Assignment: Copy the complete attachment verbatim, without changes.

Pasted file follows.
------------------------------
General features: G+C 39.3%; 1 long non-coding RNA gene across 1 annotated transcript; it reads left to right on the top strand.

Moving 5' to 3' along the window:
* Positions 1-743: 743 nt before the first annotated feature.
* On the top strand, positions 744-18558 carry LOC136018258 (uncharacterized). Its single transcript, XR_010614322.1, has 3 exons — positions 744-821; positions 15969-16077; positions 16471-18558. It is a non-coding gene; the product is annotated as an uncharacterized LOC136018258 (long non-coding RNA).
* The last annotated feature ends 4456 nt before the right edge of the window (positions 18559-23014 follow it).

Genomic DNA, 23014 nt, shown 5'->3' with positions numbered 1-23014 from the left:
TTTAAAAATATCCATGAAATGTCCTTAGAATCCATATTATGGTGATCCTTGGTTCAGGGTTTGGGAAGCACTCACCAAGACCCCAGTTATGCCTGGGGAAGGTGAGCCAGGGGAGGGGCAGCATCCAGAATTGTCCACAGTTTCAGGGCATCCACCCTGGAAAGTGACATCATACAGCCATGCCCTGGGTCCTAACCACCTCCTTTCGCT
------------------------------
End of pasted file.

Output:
General features: G+C 39.3%; 1 long non-coding RNA gene across 1 annotated transcript; it reads left to right on the top strand.

Moving 5' to 3' along the window:
* Positions 1-743: 743 nt before the first annotated feature.
* On the top strand, positions 744-18558 carry LOC136018258 (uncharacterized). Its single transcript, XR_010614322.1, has 3 exons — positions 744-821; positions 15969-16077; positions 16471-18558. It is a non-coding gene; the product is annotated as an uncharacterized LOC136018258 (long non-coding RNA).
* The last annotated feature ends 4456 nt before the right edge of the window (positions 18559-23014 follow it).

Genomic DNA, 23014 nt, shown 5'->3' with positions numbered 1-23014 from the left:
TTTAAAAATATCCATGAAATGTCCTTAGAATCCATATTATGGTGATCCTTGGTTCAGGGTTTGGGAAGCACTCACCAAGACCCCAGTTATGCCTGGGGAAGGTGAGCCAGGGGAGGGGCAGCATCCAGAATTGTCCACAGTTTCAGGGCATCCACCCTGGAAAGTGACATCATACAGCCATGCCCTGGGTCCTAACCACCTCCTTTCGCT